The Primitives Library

The purpose of the primitives library is to give the freerdp code easy
access to *run-time* optimization via SIMD operations.  When the library
is initialized, dynamic checks of processor features are run (such as
the support of SSE3 or Neon), and entrypoints are linked to through
function pointers to provide the fastest possible operations.  All
routines offer generic C alternatives as fallbacks.

Run-time optimization has the advantage of allowing a single executable
to run fast on multiple platforms with different SIMD capabilities.

Use In Code
A singleton pointing to a structure containing the function pointers
is accessed through primitives_get().   The function pointers can then
be used from that structure, e.g.

    primitives_t *prims = primitives_get();
    prims->shiftC_16s(buffer, shifts, buffer, 256);

Of course, there is some overhead in calling through the function pointer
and setting up the SIMD operations, so it would be counterproductive to
call the primitives library for very small operation, e.g. initializing an
array of eight values to a constant.  The primitives library is intended
for larger-scale operations, e.g. arrays of size 64 and larger.

Initialization and Cleanup
Library initialization is done the first time primitives_init() is called
or the first time primitives_get() is used.  Cleanup (if any) is done by

Intel Integrated Performance Primitives (IPP)
If freerdp is compiled with IPP support (-DWITH_IPP=ON), the IPP function
calls will be used (where available) to fill the function pointers.
Where possible, function names and parameter lists match IPP format so
that the IPP functions can be plugged into the function pointers without
a wrapper layer.  Use of IPP is completely optional, and in many cases
the SSE operations in the primitives library itself are faster or similar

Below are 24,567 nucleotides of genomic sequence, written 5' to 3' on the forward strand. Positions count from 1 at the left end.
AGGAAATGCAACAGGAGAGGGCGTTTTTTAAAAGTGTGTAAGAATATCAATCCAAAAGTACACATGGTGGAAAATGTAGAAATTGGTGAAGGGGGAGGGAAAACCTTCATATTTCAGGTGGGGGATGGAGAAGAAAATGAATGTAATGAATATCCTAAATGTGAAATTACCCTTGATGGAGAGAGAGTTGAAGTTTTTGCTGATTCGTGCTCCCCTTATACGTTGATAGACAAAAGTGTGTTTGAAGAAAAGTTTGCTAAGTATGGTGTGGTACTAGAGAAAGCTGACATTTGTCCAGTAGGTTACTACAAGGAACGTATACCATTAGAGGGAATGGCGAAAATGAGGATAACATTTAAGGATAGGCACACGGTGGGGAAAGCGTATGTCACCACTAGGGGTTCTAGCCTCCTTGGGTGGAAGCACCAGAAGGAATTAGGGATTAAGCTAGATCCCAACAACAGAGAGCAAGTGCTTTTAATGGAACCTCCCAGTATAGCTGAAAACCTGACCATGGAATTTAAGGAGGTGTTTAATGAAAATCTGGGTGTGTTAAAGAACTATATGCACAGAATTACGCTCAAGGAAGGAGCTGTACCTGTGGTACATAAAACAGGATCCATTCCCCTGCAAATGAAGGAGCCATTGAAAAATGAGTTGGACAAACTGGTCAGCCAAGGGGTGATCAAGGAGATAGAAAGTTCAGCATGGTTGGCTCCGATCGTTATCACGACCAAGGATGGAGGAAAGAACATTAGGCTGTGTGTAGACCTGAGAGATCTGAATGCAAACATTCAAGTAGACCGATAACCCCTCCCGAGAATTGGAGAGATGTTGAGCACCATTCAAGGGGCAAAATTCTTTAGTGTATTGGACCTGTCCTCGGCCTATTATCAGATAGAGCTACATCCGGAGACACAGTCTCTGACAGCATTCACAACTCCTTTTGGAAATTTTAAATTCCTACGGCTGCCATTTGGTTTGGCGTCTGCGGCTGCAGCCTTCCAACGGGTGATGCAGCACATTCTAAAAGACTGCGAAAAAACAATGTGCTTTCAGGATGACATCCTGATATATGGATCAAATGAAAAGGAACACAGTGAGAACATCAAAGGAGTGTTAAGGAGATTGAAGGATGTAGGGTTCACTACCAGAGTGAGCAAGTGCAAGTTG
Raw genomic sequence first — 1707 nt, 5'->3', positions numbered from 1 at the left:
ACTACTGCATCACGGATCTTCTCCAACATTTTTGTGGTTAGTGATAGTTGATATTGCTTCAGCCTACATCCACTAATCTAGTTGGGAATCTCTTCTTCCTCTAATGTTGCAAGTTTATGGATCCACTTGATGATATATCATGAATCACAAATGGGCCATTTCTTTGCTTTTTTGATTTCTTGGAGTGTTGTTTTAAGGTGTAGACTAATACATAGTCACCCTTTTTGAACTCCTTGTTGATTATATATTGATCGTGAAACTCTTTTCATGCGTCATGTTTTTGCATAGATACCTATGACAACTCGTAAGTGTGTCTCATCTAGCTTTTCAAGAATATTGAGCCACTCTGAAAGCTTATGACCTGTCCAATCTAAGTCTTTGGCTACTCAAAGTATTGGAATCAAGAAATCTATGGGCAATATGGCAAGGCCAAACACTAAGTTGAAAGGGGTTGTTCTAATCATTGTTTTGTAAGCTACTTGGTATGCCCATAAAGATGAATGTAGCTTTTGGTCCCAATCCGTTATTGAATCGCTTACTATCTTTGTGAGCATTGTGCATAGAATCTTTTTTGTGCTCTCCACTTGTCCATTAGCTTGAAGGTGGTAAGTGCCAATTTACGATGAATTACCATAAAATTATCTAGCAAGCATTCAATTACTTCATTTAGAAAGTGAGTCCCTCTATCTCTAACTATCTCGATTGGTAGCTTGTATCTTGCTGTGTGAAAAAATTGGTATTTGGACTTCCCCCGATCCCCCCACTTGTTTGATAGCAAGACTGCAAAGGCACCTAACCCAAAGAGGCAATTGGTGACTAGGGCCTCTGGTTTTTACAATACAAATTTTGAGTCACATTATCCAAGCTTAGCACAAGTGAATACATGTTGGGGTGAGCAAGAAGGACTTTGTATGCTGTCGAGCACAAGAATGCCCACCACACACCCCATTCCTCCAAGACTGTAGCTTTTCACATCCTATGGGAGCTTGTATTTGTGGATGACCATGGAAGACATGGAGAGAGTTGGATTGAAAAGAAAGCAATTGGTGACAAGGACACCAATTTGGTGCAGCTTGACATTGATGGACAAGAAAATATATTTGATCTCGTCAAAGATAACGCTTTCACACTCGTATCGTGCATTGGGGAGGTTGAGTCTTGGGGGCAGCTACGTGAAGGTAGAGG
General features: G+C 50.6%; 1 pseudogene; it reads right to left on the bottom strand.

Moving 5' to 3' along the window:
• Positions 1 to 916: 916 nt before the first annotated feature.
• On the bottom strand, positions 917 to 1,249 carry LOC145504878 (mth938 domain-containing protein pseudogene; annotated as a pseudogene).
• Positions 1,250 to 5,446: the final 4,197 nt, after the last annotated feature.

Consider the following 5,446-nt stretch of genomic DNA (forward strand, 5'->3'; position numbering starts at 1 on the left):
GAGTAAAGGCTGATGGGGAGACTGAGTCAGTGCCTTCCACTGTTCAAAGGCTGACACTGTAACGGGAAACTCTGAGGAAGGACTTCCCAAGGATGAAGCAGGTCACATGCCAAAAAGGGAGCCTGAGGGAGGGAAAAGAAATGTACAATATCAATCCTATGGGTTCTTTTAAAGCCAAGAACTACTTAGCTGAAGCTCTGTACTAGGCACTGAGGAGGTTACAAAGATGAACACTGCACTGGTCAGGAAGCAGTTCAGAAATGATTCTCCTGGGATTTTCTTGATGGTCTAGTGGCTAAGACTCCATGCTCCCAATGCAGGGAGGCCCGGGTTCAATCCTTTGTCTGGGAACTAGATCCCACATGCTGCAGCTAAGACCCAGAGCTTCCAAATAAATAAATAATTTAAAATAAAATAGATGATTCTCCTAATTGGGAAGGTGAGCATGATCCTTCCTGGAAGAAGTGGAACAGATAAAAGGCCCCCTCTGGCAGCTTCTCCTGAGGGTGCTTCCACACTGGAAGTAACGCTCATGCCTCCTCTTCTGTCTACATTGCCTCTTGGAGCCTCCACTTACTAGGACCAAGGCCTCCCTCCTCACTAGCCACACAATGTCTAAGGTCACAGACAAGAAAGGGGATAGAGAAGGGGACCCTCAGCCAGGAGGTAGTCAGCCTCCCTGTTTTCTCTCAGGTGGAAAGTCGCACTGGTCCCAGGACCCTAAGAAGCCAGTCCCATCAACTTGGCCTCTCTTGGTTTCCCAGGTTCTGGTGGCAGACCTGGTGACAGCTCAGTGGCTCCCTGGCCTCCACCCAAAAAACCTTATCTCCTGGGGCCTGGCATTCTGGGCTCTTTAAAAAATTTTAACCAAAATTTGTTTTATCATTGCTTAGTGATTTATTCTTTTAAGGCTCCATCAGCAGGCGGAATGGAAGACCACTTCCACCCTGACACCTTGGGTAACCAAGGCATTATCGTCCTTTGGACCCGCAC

in performance.

The primitives library is not meant to be comprehensive, offering
entrypoints for every operation and operand type.  Instead, the coverage
is focused on operations known to be performance bottlenecks in the code.
For instance, 16-bit signed operations are used widely in the RemoteFX
software, so you'll find 16s versions of several operations, but there
is no attempt to provide (unused) copies of the same code for 8u, 16u,
32s, etc.

New Optimizations
As the need arises, new optimizations can be added to the library,
including NEON, AVX, and perhaps OpenCL or other SIMD implementations.
The CPU feature detection is done in winpr/sysinfo.

Adding Entrypoints
As the need for new operations or operands arises, new entrypoints can
be added.  
  1) Function prototypes and pointers are added to 
  2) New module initialization and cleanup function prototypes are added
     to prim_internal.h and called in primitives.c (primitives_init()
     and primitives_deinit()).
  3) Operation names and parameter lists should be compatible with the IPP.
     IPP manuals are available online at
  4) A generic C entrypoint must be available as a fallback.
  5) prim_templates.h contains macro-based templates for simple operations,
     such as applying a single SSE operation to arrays of data.
     The template functions can frequently be used to extend the
     operations without writing a lot of new code.

Cache Management
I haven't found a lot of speed improvement by attempting prefetch, and
in fact it seems to have a negative impact in some cases.  Done correctly
perhaps the routines could be further accelerated by proper use of prefetch,
fences, etc.

In the test subdirectory is an executable (prim_test) that tests both
functionality and speed of primitives library operations.   Any new
modules should be added to that test, following the conventions already
established in that directory.  The program can be executed on various
target hardware to compare generic C, optimized, and IPP performance
with various array sizes.